Lecture14outline

Lecture14outline - • Acetals are not formed under basic...

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I. Review • Aldehydes and ketones react with water in an equilibrium process to form hydrates • The extent to which this equilibrium favors the hydrate is dependent upon the ability of the groups bonded to the carbonyl to stabilize the partial positive charge on carbon • Electron withdrawing groups strongly favor hydrate formation while alkyl groups and other electron donating groups strongly disfavor hydrate formation • The propensity of a carbonyl to undergo hydration parallels the reactivity of the carbonyl toward reactions with all nucleophiles • Acid increases the rate of hydration because protonation of the carbonyl enhances its electrophilicity • Base increases that rate of hydration because hydroxide is more nucleophilic than water • Alcohols react with aldehydes and ketones to form hemiacetals, which are alkylated analogs of hydrates • In the presence of acid hemiacetals react further to yield oxocarbenium ions (oxygen- stabilized carbocations) • Oxocarbenium ions react with alcohols to form acetals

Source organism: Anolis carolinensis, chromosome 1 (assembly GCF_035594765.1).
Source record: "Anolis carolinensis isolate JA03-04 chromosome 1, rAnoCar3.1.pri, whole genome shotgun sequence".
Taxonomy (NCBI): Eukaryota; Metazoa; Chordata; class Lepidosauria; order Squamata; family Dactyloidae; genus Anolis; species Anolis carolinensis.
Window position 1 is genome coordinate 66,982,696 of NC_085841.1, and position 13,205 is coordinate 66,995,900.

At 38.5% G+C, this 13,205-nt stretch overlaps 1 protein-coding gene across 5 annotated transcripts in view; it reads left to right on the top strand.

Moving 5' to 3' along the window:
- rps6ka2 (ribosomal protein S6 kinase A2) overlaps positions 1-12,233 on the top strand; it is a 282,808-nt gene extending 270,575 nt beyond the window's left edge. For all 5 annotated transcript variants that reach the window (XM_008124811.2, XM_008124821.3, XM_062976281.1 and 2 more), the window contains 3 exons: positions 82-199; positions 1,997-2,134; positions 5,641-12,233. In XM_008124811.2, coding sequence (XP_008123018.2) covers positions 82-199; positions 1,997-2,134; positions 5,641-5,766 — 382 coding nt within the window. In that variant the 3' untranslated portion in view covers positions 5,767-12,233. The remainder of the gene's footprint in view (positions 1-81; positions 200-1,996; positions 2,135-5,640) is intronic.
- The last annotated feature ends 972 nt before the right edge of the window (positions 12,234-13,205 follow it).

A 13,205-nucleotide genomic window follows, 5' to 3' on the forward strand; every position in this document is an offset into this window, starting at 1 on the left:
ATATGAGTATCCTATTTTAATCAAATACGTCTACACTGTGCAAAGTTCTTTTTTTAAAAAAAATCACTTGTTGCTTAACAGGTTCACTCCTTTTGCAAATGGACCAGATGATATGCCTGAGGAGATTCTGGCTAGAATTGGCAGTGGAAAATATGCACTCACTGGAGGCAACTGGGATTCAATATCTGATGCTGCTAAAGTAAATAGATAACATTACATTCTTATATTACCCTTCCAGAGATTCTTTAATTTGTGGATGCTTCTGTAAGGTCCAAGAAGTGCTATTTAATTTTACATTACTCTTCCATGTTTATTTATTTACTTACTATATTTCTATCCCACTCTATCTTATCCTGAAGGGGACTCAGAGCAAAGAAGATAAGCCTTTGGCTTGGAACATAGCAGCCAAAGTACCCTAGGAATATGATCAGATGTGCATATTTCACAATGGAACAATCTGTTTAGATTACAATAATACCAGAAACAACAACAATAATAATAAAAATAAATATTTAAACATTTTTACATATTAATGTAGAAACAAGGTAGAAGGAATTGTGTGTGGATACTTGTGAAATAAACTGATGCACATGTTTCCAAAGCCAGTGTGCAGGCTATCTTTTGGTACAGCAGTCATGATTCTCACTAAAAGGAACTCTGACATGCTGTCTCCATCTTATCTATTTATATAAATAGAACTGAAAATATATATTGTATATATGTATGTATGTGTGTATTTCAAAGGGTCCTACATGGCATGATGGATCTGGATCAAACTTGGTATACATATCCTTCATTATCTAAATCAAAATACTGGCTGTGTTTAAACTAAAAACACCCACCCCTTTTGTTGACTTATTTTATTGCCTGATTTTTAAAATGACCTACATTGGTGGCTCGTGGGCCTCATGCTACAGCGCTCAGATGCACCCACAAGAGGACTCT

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Unformatted text preview: • Acetals are not formed under basic conditions because the hemiacetal cannot break down to form an electrophile in the absence of acid • Acetals and aldehydes or ketones are almost identical with respect to thermodynamic stability, so reaction conditions must be selected carefully to prepare one or the other • Removal of water is necessary for efficient acetal formation • Since acetals are ethers, they are inert toward nucleophilic addition reactions • Acetals can be readily converted back to ketones and aldehydes with acid and water, making them excellent protecting groups • Alcohol sequestration is useful for acetal hydrolysis • The mechanism of acetal cleavage can be deduced by applying the principle of microscopic reversibility to the formation mechanism II. More reactions of ketones and aldehydes • The Baeyer-Villiger reaction • Imine and enamine formation, and the Wolff-Kischner reduction • Sulfur chemistry...
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